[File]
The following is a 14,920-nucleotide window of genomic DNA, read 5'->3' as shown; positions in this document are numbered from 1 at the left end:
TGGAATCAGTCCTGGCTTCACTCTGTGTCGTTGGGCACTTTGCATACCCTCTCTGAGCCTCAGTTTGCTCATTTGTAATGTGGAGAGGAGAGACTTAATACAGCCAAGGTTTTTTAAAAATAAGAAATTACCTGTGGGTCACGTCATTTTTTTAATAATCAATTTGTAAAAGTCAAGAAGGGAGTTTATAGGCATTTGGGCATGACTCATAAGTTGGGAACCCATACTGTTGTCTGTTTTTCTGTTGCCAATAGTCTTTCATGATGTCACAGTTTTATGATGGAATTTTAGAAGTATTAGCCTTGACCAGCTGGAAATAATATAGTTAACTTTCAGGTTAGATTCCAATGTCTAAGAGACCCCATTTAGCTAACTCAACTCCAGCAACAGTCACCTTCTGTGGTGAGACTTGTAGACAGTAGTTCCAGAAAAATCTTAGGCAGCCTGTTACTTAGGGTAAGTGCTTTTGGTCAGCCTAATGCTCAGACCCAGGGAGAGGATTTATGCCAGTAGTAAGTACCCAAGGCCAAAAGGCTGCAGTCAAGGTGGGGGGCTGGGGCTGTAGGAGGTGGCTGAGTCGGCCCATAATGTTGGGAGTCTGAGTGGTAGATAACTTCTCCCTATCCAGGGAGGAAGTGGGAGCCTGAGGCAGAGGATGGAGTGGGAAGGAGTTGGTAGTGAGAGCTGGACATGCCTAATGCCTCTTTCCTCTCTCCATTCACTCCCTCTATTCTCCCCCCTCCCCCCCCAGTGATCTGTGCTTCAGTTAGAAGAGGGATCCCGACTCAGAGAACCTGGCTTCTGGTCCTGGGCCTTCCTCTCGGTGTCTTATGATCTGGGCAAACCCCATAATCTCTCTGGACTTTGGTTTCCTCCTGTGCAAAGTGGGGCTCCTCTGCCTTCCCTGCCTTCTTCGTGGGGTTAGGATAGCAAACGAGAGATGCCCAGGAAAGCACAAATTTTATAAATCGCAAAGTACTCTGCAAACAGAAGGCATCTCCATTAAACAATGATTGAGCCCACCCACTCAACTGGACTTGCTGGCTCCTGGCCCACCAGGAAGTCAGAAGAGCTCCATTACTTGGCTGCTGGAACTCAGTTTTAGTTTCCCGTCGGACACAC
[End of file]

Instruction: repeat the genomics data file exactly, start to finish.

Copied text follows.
The following is a 14,920-nucleotide window of genomic DNA, read 5'->3' as shown; positions in this document are numbered from 1 at the left end:
TGGAATCAGTCCTGGCTTCACTCTGTGTCGTTGGGCACTTTGCATACCCTCTCTGAGCCTCAGTTTGCTCATTTGTAATGTGGAGAGGAGAGACTTAATACAGCCAAGGTTTTTTAAAAATAAGAAATTACCTGTGGGTCACGTCATTTTTTTAATAATCAATTTGTAAAAGTCAAGAAGGGAGTTTATAGGCATTTGGGCATGACTCATAAGTTGGGAACCCATACTGTTGTCTGTTTTTCTGTTGCCAATAGTCTTTCATGATGTCACAGTTTTATGATGGAATTTTAGAAGTATTAGCCTTGACCAGCTGGAAATAATATAGTTAACTTTCAGGTTAGATTCCAATGTCTAAGAGACCCCATTTAGCTAACTCAACTCCAGCAACAGTCACCTTCTGTGGTGAGACTTGTAGACAGTAGTTCCAGAAAAATCTTAGGCAGCCTGTTACTTAGGGTAAGTGCTTTTGGTCAGCCTAATGCTCAGACCCAGGGAGAGGATTTATGCCAGTAGTAAGTACCCAAGGCCAAAAGGCTGCAGTCAAGGTGGGGGGCTGGGGCTGTAGGAGGTGGCTGAGTCGGCCCATAATGTTGGGAGTCTGAGTGGTAGATAACTTCTCCCTATCCAGGGAGGAAGTGGGAGCCTGAGGCAGAGGATGGAGTGGGAAGGAGTTGGTAGTGAGAGCTGGACATGCCTAATGCCTCTTTCCTCTCTCCATTCACTCCCTCTATTCTCCCCCCTCCCCCCCCAGTGATCTGTGCTTCAGTTAGAAGAGGGATCCCGACTCAGAGAACCTGGCTTCTGGTCCTGGGCCTTCCTCTCGGTGTCTTATGATCTGGGCAAACCCCATAATCTCTCTGGACTTTGGTTTCCTCCTGTGCAAAGTGGGGCTCCTCTGCCTTCCCTGCCTTCTTCGTGGGGTTAGGATAGCAAACGAGAGATGCCCAGGAAAGCACAAATTTTATAAATCGCAAAGTACTCTGCAAACAGAAGGCATCTCCATTAAACAATGATTGAGCCCACCCACTCAACTGGACTTGCTGGCTCCTGGCCCACCAGGAAGTCAGAAGAGCTCCATTACTTGGCTGCTGGAACTCAGTTTTAGTTTCCCGTCGGACACAC